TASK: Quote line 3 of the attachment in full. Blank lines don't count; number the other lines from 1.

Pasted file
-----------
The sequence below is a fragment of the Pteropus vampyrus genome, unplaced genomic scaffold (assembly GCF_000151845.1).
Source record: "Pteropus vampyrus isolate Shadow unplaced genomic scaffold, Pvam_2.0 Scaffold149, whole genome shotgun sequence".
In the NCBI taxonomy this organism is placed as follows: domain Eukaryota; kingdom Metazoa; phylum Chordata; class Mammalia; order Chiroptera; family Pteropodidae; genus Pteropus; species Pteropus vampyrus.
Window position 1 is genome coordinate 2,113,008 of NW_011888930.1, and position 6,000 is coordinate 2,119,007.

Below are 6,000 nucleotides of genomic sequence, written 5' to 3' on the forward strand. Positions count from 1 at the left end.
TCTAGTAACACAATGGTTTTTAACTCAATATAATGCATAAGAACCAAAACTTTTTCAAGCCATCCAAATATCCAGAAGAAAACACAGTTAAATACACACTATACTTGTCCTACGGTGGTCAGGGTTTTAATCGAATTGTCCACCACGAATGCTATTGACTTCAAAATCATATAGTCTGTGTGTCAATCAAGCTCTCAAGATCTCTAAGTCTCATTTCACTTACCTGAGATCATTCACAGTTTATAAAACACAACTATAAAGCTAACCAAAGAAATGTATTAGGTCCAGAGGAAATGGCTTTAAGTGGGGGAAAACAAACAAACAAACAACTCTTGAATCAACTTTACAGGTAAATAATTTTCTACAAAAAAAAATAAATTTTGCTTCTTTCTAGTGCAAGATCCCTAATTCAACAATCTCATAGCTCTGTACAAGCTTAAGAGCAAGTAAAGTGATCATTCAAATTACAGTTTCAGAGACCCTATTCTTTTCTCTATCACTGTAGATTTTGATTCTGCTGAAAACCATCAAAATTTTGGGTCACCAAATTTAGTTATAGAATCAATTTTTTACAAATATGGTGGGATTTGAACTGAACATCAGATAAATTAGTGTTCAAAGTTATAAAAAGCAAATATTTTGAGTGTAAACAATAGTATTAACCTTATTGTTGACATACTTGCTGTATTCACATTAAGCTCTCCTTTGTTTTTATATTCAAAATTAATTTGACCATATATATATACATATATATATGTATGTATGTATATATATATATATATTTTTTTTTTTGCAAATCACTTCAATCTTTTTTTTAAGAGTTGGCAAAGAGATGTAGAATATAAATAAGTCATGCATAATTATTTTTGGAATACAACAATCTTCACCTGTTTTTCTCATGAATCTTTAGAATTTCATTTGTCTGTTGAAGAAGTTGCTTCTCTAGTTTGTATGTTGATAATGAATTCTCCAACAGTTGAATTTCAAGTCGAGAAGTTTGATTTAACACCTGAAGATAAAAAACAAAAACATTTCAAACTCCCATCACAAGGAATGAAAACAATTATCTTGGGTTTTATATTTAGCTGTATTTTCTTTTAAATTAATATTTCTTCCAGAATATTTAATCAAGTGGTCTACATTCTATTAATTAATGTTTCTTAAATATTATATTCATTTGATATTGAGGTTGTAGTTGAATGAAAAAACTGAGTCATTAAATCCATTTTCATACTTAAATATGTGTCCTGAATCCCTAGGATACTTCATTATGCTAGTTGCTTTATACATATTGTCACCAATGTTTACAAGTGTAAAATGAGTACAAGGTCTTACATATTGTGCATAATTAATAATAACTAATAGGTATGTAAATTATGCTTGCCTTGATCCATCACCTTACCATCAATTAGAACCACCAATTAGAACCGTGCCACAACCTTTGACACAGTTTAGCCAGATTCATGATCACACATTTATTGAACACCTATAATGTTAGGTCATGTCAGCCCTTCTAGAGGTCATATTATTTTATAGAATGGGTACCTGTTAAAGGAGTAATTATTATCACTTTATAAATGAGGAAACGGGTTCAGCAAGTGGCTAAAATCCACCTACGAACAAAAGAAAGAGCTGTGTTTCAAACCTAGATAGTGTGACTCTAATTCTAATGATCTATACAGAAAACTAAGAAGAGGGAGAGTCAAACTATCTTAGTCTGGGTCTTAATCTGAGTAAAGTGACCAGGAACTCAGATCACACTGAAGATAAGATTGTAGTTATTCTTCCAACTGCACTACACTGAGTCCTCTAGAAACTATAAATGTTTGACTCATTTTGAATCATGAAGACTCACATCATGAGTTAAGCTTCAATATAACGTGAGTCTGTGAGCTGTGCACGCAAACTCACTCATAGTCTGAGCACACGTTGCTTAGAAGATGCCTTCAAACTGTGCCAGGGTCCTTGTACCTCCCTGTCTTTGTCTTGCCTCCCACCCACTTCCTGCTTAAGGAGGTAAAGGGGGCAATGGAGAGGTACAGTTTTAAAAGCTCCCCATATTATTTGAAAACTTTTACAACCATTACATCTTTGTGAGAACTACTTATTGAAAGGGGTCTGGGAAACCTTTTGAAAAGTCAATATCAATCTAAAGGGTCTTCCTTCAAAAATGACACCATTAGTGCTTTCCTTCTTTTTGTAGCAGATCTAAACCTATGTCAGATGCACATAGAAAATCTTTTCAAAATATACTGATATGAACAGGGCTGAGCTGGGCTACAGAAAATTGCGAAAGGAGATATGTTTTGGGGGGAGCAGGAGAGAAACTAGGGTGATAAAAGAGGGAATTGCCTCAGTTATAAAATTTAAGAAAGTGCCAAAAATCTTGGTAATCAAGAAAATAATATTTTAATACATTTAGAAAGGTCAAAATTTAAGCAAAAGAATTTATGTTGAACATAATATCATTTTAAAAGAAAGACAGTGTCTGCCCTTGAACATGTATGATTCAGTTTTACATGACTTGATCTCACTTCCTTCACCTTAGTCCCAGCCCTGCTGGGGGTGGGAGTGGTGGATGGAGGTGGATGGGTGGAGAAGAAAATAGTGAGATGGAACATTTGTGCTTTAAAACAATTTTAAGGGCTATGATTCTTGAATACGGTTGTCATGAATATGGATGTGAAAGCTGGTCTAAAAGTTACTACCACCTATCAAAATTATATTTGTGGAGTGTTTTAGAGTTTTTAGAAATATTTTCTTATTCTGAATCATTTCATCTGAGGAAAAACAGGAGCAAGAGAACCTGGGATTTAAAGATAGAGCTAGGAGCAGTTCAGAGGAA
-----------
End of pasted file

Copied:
In the NCBI taxonomy this organism is placed as follows: domain Eukaryota; kingdom Metazoa; phylum Chordata; class Mammalia; order Chiroptera; family Pteropodidae; genus Pteropus; species Pteropus vampyrus.